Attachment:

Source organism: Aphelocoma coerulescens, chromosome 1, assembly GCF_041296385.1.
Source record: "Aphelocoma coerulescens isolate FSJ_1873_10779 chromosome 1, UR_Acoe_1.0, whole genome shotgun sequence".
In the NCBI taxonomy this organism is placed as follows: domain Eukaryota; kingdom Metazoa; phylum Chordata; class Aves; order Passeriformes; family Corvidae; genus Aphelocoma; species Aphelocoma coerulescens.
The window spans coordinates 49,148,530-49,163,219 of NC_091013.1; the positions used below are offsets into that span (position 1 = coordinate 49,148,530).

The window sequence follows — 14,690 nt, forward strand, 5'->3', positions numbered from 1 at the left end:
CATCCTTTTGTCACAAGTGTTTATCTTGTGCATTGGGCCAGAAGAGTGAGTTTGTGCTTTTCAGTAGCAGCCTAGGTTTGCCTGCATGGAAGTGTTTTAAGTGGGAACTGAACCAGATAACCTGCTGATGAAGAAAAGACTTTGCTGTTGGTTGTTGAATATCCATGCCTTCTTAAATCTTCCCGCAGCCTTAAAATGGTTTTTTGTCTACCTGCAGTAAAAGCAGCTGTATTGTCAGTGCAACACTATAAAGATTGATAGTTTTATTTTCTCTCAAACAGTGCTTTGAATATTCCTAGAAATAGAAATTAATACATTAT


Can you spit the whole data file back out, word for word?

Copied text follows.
Source organism: Aphelocoma coerulescens, chromosome 1, assembly GCF_041296385.1.
Source record: "Aphelocoma coerulescens isolate FSJ_1873_10779 chromosome 1, UR_Acoe_1.0, whole genome shotgun sequence".
In the NCBI taxonomy this organism is placed as follows: domain Eukaryota; kingdom Metazoa; phylum Chordata; class Aves; order Passeriformes; family Corvidae; genus Aphelocoma; species Aphelocoma coerulescens.
The window spans coordinates 49,148,530-49,163,219 of NC_091013.1; the positions used below are offsets into that span (position 1 = coordinate 49,148,530).

The window sequence follows — 14,690 nt, forward strand, 5'->3', positions numbered from 1 at the left end:
CATCCTTTTGTCACAAGTGTTTATCTTGTGCATTGGGCCAGAAGAGTGAGTTTGTGCTTTTCAGTAGCAGCCTAGGTTTGCCTGCATGGAAGTGTTTTAAGTGGGAACTGAACCAGATAACCTGCTGATGAAGAAAAGACTTTGCTGTTGGTTGTTGAATATCCATGCCTTCTTAAATCTTCCCGCAGCCTTAAAATGGTTTTTTGTCTACCTGCAGTAAAAGCAGCTGTATTGTCAGTGCAACACTATAAAGATTGATAGTTTTATTTTCTCTCAAACAGTGCTTTGAATATTCCTAGAAATAGAAATTAATACATTAT